In this second paragraph, Pinterest specifically refers to promotions as “contests”. I find this interesting, as it indicates there is an understanding that a promotion which incorporates taking action on Pinterest would not meet the definition of a “sweepstakes”. A contest is legally different than a sweepstakes. A contest incorporates some type of skill and the winner is chosen based on merit rather than randomly. I don’t think this nuance will be understood by the majority of people/businesses hosting a promotion on Pinterest. I think that using the word contest is an error given that in the following paragraph Pinterest also used sweepstakes. I have reached out to Pinterest to get clarification and have asked for the language to be updated if this paragraph refers to both contests and sweepstakes. I’ll let you know if I hear back. Until there is further clarification, I think it’s safe to assume that both contests and sweepstakes are what’s intended (since they use the word sweepstakes in the “don’t” column) and that for either of these types of promotion you should only encourage your entrants to use Pinterest as  intended.

You should:

  • encourage authenticity – this is further defined as rewarding quality (italics mine) not just quantity of pinning. It’s difficult to know what this means since there are people who spend many hours pinning and are doing so very authentically. This is where clear terms and means of entry are important. You want to make sure the means of entry are fair not only to the participants but also to the platforms used.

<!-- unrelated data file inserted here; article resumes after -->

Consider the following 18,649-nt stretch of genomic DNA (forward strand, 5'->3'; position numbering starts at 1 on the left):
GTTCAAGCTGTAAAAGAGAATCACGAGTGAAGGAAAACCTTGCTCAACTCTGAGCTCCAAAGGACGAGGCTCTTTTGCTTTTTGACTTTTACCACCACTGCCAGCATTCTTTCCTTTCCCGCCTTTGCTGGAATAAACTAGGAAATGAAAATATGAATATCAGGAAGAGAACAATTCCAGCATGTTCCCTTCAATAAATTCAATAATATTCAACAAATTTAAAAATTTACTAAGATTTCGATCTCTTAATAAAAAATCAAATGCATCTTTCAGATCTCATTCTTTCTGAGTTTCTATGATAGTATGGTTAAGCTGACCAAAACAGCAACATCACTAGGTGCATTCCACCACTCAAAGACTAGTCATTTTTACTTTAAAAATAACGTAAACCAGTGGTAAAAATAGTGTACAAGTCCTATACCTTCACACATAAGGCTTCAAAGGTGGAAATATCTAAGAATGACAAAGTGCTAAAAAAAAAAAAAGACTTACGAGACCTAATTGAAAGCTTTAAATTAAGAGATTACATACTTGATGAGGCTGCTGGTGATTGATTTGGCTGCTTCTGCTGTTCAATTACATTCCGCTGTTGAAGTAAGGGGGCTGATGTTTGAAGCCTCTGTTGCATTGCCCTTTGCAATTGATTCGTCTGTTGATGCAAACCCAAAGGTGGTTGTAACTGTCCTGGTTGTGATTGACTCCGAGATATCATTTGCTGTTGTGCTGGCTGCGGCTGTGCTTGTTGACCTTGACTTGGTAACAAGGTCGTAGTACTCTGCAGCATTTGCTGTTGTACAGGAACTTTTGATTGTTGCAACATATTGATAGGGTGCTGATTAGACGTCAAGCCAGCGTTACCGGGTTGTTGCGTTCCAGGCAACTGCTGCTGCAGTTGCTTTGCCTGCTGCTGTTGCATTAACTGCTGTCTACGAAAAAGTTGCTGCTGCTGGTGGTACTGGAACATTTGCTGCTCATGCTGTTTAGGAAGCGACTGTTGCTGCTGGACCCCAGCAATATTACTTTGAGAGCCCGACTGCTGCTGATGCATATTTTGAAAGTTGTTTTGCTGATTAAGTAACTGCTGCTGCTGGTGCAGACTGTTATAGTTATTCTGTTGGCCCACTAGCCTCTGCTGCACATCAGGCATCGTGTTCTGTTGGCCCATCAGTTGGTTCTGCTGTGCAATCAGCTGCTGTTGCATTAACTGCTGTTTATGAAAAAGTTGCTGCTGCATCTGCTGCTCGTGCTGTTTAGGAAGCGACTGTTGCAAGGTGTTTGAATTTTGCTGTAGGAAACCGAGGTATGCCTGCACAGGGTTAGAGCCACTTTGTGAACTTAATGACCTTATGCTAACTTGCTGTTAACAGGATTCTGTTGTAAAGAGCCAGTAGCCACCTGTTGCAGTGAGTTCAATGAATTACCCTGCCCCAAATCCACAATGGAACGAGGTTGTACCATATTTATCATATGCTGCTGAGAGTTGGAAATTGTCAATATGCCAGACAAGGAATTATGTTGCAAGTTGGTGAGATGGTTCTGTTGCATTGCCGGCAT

• comply with the Pinterest anti-spam terms – you want to encourage participation while not running afoul of other terms or conditions
  • promote your promotion – since there is no “like gating”  (requiring someone to “like” you before gaining access to certain information) on Pinterest, you may promote your contest or sweepstakes through your various marketing channels and link directly to your Pinterest account or board.

Specifically, you may not:

  • use a pin or repin as a means of entry – this is for a number of reasons, one of which is that Pinterest only wants the platform involved in the most minimum of ways. In addition, there are functionality limitations and you may be unable to see the names/accounts of all who pinned or repinned thus creating a logistical problem in choosing and/or notifying your winner.
  • use a like as a means of entry – the reason for this is similar to those above and it’s much more difficult, if not impossible, to see all who liked your pin during a specific period of time.